• Join over 1.2 million students every month
  • Accelerate your learning by 29%
  • Unlimited access from just £6.99 per month

When should we trust our senses to give us the truth?

Extracts from this document...

Introduction

´╗┐TOK Essay 1 / 2012 2. When should we trust our senses to give us the truth? Name: Ashley Tan (1) Class: P5 Supervisor: Eric Lau Word count: 1585 We interact and understand the world?s various facets through our senses. Our sense of sight, smell, taste, hearing and touch allow us to perceive the surrounding environment as well as to gather information and formulate truths about the world. Our senses are the raw data that we absorb, which our brain processes and interprets, forming our own knowledge and truths. However, will we know whether this truth is really the truth? Our senses can only be trusted sometimes and they do have their own limitations and restrictions. Hence we can never be certain of the truths that we conceive. Thus this essay will address certain situations in which we are able to trust our senses, and situations in which we are not. I believe that truth is something that has been thoroughly tested but not falsified. This means that a truth is only a truth when it has been completely examined by comparing and assessing it to other factors of the environment. However the notion of truth varies in the areas of knowledge. ...read more.

Middle

Deserves the name of knowledge.? Thus he believes that our senses are correct and the data that we receive real, but we can never be certain that that is the truth. Even though our senses may be right, interpretations might differ between people, and each person may formulate different truths of their own. The senses are the the direct link between us and the environment, the immediate organs that acquire the raw data. Even so our brain is the organ that interprets the data that we acquire, assembling the data and enabling us to form truths. Therefore even though every person gains the same information, different people, with different ways of thinking, will come up with varying interpretations and truths of their own. Each individual is influenced by cultural and religious factors. This is often seen in history, as everything happened in the past. Thus even with the hard facts that are gained from things such as eyewitness accounts and personalized documents, the rest is up to the speculation and inference of people in the present day, to try and fill in the gaps that are left behind by history. Consequently, history is extremely liable to bias by those who record the events and happenings. ...read more.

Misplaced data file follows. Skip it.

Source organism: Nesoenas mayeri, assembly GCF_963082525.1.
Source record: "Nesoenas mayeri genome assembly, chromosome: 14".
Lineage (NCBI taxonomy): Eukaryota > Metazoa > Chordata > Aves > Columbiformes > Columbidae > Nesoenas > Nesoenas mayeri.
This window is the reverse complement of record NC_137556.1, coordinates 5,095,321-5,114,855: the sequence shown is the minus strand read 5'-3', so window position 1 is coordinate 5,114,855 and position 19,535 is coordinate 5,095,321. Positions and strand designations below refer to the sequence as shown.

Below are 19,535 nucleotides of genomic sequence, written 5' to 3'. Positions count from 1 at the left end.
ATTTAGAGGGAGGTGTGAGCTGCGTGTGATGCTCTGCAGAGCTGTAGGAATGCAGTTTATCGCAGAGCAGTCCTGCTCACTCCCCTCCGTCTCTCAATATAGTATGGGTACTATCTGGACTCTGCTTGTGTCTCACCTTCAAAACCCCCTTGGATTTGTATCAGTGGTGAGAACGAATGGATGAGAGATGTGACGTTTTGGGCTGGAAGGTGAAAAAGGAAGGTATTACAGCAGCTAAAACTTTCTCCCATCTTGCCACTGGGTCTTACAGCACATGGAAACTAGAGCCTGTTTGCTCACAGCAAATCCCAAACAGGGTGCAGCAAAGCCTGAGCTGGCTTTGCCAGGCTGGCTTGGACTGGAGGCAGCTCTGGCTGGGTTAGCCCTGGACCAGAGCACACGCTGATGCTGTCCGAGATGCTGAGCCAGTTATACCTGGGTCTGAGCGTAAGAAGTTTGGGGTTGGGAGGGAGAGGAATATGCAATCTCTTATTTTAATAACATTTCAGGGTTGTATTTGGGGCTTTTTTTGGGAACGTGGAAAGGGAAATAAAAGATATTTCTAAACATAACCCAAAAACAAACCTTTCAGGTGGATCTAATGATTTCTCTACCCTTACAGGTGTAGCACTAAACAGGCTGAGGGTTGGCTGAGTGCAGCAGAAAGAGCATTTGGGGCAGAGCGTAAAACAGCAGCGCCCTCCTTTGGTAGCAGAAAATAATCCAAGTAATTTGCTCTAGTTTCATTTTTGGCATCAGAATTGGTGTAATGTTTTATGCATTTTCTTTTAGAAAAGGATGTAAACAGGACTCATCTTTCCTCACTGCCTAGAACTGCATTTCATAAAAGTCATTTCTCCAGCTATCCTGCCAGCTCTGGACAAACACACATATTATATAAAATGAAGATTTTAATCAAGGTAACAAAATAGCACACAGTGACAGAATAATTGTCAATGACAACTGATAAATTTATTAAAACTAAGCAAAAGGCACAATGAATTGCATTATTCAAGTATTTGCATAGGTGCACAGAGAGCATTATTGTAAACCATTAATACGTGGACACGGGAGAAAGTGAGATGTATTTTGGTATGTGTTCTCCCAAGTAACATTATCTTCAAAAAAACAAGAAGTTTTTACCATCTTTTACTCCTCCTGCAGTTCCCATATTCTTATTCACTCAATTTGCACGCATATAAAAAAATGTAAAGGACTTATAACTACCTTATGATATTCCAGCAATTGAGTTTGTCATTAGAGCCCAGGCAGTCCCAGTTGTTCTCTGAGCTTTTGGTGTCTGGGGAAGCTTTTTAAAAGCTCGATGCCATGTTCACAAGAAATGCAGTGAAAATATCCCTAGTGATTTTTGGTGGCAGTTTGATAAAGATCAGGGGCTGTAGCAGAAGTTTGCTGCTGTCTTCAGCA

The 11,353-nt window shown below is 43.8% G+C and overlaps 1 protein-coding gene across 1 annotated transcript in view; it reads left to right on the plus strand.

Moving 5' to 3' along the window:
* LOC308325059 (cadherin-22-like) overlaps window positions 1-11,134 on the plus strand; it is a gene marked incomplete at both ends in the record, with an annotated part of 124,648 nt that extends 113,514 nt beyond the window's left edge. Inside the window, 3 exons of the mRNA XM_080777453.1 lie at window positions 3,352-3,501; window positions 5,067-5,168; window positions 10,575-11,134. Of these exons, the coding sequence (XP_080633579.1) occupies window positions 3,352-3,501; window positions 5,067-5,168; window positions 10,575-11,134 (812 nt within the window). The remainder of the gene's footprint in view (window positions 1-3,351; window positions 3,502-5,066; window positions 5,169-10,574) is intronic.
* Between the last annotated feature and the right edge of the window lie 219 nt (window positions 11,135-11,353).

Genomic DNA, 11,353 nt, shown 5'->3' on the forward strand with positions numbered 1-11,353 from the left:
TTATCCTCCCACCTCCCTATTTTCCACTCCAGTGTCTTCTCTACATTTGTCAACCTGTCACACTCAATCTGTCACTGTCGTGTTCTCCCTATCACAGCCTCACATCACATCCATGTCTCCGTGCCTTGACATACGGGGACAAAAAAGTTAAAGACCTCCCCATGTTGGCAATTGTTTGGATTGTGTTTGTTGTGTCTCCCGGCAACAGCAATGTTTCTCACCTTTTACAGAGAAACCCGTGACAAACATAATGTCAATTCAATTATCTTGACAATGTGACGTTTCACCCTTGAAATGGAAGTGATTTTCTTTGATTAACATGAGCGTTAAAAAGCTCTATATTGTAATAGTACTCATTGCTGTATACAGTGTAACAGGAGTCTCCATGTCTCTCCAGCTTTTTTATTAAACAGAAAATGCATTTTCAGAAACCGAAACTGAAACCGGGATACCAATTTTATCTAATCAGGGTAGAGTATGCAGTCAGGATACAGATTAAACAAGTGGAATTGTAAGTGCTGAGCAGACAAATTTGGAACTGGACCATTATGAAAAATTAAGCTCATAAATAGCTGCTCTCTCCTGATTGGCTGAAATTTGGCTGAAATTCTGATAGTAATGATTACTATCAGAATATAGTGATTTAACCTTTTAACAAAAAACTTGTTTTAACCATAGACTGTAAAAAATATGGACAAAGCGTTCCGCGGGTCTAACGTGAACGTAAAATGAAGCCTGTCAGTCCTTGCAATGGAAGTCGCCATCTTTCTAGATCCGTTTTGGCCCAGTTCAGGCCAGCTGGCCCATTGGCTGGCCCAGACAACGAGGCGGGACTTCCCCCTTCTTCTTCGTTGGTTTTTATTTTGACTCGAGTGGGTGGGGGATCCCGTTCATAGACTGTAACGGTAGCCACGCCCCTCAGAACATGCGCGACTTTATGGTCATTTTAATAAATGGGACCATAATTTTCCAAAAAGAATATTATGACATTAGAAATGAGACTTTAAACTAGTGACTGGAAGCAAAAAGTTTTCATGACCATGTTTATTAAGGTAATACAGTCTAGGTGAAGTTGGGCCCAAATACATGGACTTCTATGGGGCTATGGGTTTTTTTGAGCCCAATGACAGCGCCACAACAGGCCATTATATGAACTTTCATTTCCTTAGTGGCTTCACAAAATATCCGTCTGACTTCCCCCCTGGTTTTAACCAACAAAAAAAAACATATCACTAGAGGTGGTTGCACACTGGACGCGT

Conclusion

In science, we rely on our senses to make observations about a certain condition or stimulus, or the processes of a reaction. Since our senses are unreliable, we require the use of microscopes as our senses are not perceptive enough to see objects at such a level, and these tools help to make up for the weaknesses of our sensory organs. However, science is constantly being improved on as more advanced technology is being invented, and in the future more scientific breakthroughs will be uncovered. Hence as I have stated previously, we cannot say that there is any definite truth in science as the truth is forever being developed on. In history, people have invented gadgets such as cameras that allow them to take a screenshot of the past. Unlike in our minds where the images that we receive from our eyes are temporary, as we could forget what we have seen, cameras allow us to actually turn memories into something tangible. Therefore instruments and devices are essential when our senses are not entirely reliable. All in all, our senses are the ones that allow us to interact with the world around us. Even so, they are inaccurate most of the time, and may not be permanent. Thus we have to use other ways to gain information from our surroundings, and from there on come up with truths of our own. ...read more.